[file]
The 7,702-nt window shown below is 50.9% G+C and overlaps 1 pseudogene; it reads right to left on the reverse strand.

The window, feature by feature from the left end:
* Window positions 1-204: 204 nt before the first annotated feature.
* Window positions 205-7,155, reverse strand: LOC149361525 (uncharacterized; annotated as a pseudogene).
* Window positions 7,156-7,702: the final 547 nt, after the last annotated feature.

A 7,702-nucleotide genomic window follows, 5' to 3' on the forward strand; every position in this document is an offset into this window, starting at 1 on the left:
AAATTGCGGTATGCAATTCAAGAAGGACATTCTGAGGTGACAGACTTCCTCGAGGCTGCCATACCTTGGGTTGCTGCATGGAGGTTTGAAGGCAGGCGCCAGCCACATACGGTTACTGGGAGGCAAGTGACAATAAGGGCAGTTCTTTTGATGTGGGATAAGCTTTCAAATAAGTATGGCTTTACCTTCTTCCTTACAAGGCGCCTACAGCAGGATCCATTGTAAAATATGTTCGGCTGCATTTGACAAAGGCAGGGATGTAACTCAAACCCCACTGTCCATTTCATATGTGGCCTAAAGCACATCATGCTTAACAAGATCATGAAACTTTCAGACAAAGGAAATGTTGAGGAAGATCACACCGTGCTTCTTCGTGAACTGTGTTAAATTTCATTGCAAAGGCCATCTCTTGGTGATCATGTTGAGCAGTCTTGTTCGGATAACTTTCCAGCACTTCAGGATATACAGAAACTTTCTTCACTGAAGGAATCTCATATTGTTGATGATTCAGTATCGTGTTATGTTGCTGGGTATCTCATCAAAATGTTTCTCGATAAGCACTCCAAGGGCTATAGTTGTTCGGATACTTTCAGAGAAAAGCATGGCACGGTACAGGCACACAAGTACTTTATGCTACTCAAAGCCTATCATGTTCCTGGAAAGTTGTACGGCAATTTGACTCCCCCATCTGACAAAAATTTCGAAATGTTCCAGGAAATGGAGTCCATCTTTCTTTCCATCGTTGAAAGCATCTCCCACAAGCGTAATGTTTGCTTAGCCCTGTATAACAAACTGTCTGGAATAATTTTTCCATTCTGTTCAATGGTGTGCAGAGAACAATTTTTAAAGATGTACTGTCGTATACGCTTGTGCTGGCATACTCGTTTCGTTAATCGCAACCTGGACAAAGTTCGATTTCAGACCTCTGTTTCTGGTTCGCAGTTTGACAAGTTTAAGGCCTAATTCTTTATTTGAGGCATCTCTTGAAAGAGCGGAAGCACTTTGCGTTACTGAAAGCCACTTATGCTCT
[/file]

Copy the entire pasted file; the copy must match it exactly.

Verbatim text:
The 7,702-nt window shown below is 50.9% G+C and overlaps 1 pseudogene; it reads right to left on the reverse strand.

The window, feature by feature from the left end:
* Window positions 1-204: 204 nt before the first annotated feature.
* Window positions 205-7,155, reverse strand: LOC149361525 (uncharacterized; annotated as a pseudogene).
* Window positions 7,156-7,702: the final 547 nt, after the last annotated feature.

A 7,702-nucleotide genomic window follows, 5' to 3' on the forward strand; every position in this document is an offset into this window, starting at 1 on the left:
AAATTGCGGTATGCAATTCAAGAAGGACATTCTGAGGTGACAGACTTCCTCGAGGCTGCCATACCTTGGGTTGCTGCATGGAGGTTTGAAGGCAGGCGCCAGCCACATACGGTTACTGGGAGGCAAGTGACAATAAGGGCAGTTCTTTTGATGTGGGATAAGCTTTCAAATAAGTATGGCTTTACCTTCTTCCTTACAAGGCGCCTACAGCAGGATCCATTGTAAAATATGTTCGGCTGCATTTGACAAAGGCAGGGATGTAACTCAAACCCCACTGTCCATTTCATATGTGGCCTAAAGCACATCATGCTTAACAAGATCATGAAACTTTCAGACAAAGGAAATGTTGAGGAAGATCACACCGTGCTTCTTCGTGAACTGTGTTAAATTTCATTGCAAAGGCCATCTCTTGGTGATCATGTTGAGCAGTCTTGTTCGGATAACTTTCCAGCACTTCAGGATATACAGAAACTTTCTTCACTGAAGGAATCTCATATTGTTGATGATTCAGTATCGTGTTATGTTGCTGGGTATCTCATCAAAATGTTTCTCGATAAGCACTCCAAGGGCTATAGTTGTTCGGATACTTTCAGAGAAAAGCATGGCACGGTACAGGCACACAAGTACTTTATGCTACTCAAAGCCTATCATGTTCCTGGAAAGTTGTACGGCAATTTGACTCCCCCATCTGACAAAAATTTCGAAATGTTCCAGGAAATGGAGTCCATCTTTCTTTCCATCGTTGAAAGCATCTCCCACAAGCGTAATGTTTGCTTAGCCCTGTATAACAAACTGTCTGGAATAATTTTTCCATTCTGTTCAATGGTGTGCAGAGAACAATTTTTAAAGATGTACTGTCGTATACGCTTGTGCTGGCATACTCGTTTCGTTAATCGCAACCTGGACAAAGTTCGATTTCAGACCTCTGTTTCTGGTTCGCAGTTTGACAAGTTTAAGGCCTAATTCTTTATTTGAGGCATCTCTTGAAAGAGCGGAAGCACTTTGCGTTACTGAAAGCCACTTATGCTCT